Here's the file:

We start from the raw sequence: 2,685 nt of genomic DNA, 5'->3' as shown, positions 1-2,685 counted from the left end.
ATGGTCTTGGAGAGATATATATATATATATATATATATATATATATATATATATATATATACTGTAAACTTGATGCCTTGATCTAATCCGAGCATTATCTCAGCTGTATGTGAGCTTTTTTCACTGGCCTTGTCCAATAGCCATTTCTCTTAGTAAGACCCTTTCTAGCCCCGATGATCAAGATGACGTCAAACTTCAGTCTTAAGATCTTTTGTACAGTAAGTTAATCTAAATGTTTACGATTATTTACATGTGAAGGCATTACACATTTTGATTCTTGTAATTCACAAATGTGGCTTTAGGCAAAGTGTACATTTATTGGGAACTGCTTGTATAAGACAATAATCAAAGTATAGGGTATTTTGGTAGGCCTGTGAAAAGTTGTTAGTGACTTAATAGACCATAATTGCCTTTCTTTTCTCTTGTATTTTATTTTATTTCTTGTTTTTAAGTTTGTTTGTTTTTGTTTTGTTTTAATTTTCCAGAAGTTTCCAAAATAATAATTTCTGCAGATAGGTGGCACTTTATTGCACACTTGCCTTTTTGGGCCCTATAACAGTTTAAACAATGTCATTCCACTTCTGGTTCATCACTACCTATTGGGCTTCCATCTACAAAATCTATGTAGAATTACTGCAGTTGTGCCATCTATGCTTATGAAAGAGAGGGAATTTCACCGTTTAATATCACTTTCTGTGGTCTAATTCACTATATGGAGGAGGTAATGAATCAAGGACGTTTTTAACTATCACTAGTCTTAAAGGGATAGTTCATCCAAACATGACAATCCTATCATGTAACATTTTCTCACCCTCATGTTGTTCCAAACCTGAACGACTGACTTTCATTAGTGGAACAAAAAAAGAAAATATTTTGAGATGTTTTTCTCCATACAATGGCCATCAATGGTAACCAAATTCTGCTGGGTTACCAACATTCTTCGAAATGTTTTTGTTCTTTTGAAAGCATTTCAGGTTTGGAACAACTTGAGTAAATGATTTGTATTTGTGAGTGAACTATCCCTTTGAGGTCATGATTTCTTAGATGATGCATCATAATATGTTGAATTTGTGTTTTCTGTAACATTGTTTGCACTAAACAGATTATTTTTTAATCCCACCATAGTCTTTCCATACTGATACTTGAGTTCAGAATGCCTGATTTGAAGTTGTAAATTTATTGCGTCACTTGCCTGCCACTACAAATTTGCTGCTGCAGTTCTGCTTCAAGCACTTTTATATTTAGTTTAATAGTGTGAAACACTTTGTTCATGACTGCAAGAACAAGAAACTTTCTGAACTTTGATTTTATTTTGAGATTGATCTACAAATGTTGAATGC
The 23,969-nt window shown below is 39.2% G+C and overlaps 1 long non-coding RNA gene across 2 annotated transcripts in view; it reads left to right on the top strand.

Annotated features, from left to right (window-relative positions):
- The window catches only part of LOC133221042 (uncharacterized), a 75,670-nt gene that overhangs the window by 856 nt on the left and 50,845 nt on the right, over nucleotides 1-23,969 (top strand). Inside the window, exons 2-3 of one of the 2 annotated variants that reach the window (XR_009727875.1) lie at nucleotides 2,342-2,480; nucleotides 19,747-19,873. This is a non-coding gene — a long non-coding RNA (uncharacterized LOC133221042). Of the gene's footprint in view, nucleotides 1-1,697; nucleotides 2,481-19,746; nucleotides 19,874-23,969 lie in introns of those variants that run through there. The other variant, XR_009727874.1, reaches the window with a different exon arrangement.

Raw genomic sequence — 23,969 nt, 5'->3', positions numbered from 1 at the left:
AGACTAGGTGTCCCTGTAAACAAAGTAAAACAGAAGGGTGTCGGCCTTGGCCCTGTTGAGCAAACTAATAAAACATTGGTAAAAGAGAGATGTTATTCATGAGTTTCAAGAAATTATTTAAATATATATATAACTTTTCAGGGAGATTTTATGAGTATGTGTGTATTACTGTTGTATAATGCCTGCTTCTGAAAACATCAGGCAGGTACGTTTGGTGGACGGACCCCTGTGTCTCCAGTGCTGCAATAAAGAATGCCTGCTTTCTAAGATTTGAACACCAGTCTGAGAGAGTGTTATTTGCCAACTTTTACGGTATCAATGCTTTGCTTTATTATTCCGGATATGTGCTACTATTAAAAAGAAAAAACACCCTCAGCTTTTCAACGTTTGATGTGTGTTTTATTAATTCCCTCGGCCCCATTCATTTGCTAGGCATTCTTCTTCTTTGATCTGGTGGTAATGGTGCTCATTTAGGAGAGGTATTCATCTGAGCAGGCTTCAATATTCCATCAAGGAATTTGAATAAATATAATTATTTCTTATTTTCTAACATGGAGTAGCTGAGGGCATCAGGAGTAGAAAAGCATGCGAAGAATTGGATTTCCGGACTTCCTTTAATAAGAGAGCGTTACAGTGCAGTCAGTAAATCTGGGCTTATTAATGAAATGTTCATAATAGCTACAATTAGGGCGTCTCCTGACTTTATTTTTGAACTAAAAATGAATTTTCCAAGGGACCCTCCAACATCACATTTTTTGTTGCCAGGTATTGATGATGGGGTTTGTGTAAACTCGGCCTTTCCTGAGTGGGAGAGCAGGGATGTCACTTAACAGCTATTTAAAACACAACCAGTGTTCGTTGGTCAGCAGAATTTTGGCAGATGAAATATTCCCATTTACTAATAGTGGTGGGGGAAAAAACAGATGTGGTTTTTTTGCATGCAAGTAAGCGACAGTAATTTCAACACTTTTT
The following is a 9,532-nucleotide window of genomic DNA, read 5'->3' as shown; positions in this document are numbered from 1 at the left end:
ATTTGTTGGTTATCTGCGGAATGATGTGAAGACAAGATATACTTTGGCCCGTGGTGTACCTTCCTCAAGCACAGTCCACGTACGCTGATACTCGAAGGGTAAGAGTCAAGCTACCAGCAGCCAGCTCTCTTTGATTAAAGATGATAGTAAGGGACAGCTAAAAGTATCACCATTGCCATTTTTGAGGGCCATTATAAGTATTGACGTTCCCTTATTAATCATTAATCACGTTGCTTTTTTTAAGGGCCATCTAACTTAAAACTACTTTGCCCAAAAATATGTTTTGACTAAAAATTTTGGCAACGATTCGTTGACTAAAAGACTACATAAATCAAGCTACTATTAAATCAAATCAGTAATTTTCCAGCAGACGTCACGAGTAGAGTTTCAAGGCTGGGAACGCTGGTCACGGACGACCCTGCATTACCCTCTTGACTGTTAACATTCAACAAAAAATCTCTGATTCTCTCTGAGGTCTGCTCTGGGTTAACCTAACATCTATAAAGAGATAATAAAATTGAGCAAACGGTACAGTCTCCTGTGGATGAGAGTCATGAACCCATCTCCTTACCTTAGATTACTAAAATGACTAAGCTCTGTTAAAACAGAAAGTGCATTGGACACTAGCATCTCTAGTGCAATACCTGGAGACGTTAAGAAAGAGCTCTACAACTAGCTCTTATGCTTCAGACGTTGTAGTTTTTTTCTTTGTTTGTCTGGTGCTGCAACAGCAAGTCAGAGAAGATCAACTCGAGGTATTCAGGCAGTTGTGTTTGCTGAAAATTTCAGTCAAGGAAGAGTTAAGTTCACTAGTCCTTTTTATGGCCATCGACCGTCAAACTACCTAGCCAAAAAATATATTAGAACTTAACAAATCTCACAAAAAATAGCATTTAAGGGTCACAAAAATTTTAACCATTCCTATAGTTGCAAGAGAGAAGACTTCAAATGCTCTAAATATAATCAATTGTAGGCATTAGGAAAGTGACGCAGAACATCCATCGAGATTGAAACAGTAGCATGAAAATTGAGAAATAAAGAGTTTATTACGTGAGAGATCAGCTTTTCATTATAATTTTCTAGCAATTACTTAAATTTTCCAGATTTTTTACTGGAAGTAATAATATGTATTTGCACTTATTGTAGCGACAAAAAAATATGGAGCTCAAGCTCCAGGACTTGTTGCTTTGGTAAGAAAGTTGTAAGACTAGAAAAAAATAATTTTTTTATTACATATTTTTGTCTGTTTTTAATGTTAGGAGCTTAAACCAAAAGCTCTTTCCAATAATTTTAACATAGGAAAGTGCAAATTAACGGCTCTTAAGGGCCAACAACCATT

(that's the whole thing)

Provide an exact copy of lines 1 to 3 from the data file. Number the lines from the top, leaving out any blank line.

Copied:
We start from the raw sequence: 2,685 nt of genomic DNA, 5'->3' as shown, positions 1-2,685 counted from the left end.
ATGGTCTTGGAGAGATATATATATATATATATATATATATATATATATATATATATATATACTGTAAACTTGATGCCTTGATCTAATCCGAGCATTATCTCAGCTGTATGTGAGCTTTTTTCACTGGCCTTGTCCAATAGCCATTTCTCTTAGTAAGACCCTTTCTAGCCCCGATGATCAAGATGACGTCAAACTTCAGTCTTAAGATCTTTTGTACAGTAAGTTAATCTAAATGTTTACGATTATTTACATGTGAAGGCATTACACATTTTGATTCTTGTAATTCACAAATGTGGCTTTAGGCAAAGTGTACATTTATTGGGAACTGCTTGTATAAGACAATAATCAAAGTATAGGGTATTTTGGTAGGCCTGTGAAAAGTTGTTAGTGACTTAATAGACCATAATTGCCTTTCTTTTCTCTTGTATTTTATTTTATTTCTTGTTTTTAAGTTTGTTTGTTTTTGTTTTGTTTTAATTTTCCAGAAGTTTCCAAAATAATAATTTCTGCAGATAGGTGGCACTTTATTGCACACTTGCCTTTTTGGGCCCTATAACAGTTTAAACAATGTCATTCCACTTCTGGTTCATCACTACCTATTGGGCTTCCATCTACAAAATCTATGTAGAATTACTGCAGTTGTGCCATCTATGCTTATGAAAGAGAGGGAATTTCACCGTTTAATATCACTTTCTGTGGTCTAATTCACTATATGGAGGAGGTAATGAATCAAGGACGTTTTTAACTATCACTAGTCTTAAAGGGATAGTTCATCCAAACATGACAATCCTATCATGTAACATTTTCTCACCCTCATGTTGTTCCAAACCTGAACGACTGACTTTCATTAGTGGAACAAAAAAAGAAAATATTTTGAGATGTTTTTCTCCATACAATGGCCATCAATGGTAACCAAATTCTGCTGGGTTACCAACATTCTTCGAAATGTTTTTGTTCTTTTGAAAGCATTTCAGGTTTGGAACAACTTGAGTAAATGATTTGTATTTGTGAGTGAACTATCCCTTTGAGGTCATGATTTCTTAGATGATGCATCATAATATGTTGAATTTGTGTTTTCTGTAACATTGTTTGCACTAAACAGATTATTTTTTAATCCCACCATAGTCTTTCCATACTGATACTTGAGTTCAGAATGCCTGATTTGAAGTTGTAAATTTATTGCGTCACTTGCCTGCCACTACAAATTTGCTGCTGCAGTTCTGCTTCAAGCACTTTTATATTTAGTTTAATAGTGTGAAACACTTTGTTCATGACTGCAAGAACAAGAAACTTTCTGAACTTTGATTTTATTTTGAGATTGATCTACAAATGTTGAATGC
The 23,969-nt window shown below is 39.2% G+C and overlaps 1 long non-coding RNA gene across 2 annotated transcripts in view; it reads left to right on the top strand.